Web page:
(Fund)raising the roof

We spent the afternoon at our local National Trust property, The Vyne, with friends who’d never been before. It’s a beautiful house, but right now they had to take our word for it, as the whole thing is encased in boards and scaffolding. They’ve effectively built a temporary house around the house while they work on restoring the roof, parts of which date back to the original house of the 1520s.

That’s a big job, and it’s going to take time, a whole lot of precious time and it’s going to take money, a whole lot of spending money (with apologies to Chrissie Hynde). But what’s brilliant about the way the National Trust are approaching it is that they’re not wasting either of these. 

They’ve turned the problem into an adventure: we ascended the scaffolding in a hoist, and walked around above the roof, looking down on the works and the boys had fun spotting the little Lego construction workers dotted around the place while the grown-ups marvelled at the 16th-century frame and chimney stacks, took in the views across the parkland, and read the information boards.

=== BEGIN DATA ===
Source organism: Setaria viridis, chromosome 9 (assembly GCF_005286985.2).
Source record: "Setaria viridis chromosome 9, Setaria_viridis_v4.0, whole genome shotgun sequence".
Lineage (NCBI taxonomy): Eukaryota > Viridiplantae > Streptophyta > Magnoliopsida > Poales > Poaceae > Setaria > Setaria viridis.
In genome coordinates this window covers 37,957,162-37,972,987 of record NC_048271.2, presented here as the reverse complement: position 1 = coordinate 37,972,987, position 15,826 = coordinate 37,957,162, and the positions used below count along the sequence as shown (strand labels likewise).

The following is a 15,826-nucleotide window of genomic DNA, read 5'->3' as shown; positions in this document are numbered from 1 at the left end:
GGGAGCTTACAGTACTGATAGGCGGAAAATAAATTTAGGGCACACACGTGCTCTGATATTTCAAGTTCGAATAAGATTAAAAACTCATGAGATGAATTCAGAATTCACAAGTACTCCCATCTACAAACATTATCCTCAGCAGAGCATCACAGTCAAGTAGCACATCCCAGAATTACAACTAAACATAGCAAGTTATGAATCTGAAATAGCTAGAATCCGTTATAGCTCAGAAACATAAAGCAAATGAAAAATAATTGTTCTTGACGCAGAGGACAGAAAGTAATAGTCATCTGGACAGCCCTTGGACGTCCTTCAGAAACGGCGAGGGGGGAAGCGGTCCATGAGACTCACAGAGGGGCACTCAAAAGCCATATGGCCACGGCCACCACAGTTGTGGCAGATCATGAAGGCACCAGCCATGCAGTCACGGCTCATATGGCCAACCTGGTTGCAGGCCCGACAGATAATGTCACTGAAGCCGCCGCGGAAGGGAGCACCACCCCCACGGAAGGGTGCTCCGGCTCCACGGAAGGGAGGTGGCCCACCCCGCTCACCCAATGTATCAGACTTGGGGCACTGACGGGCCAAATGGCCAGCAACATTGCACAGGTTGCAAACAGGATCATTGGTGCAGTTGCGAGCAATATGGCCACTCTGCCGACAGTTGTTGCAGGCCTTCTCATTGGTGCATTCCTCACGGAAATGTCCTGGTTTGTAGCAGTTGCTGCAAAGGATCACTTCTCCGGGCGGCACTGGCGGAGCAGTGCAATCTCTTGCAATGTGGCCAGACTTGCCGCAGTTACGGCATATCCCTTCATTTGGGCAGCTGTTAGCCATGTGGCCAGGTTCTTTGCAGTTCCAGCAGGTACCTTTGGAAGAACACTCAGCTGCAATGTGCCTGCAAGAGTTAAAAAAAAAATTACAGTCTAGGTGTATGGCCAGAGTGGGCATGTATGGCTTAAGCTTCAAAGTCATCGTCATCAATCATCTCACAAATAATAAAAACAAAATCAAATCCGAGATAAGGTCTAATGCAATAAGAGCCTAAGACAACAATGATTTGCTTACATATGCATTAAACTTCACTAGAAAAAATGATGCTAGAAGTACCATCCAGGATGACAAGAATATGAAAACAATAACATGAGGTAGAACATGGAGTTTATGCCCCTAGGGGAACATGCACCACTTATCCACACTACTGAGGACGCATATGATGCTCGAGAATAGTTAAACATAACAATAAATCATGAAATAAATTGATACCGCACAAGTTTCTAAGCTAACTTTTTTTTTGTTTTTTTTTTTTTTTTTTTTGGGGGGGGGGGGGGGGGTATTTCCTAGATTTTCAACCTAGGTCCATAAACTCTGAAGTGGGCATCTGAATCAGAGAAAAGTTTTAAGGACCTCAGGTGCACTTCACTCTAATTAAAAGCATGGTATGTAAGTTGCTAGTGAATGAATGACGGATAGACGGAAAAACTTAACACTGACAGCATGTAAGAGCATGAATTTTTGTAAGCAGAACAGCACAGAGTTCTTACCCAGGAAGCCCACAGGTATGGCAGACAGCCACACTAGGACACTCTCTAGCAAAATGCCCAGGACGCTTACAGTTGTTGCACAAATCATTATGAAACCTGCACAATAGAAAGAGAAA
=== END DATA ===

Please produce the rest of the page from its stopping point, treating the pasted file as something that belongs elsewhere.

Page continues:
On a previous visit, the kids ‘tagged a tile’, writing their names and drawing a picture on a terracotta tile that will be used in the final restoration. At £5 a time, that’s a modest sum to pay for an entertaining 15 minutes and the opportunity to be part of history, but I imagine it’s gone a long way towards helping with the enormous cost of the work. 

Such a great example of finding the fun and engaging your tribe’s imagination and attention – which is the only way of course to attract their support too. Nice work, NT.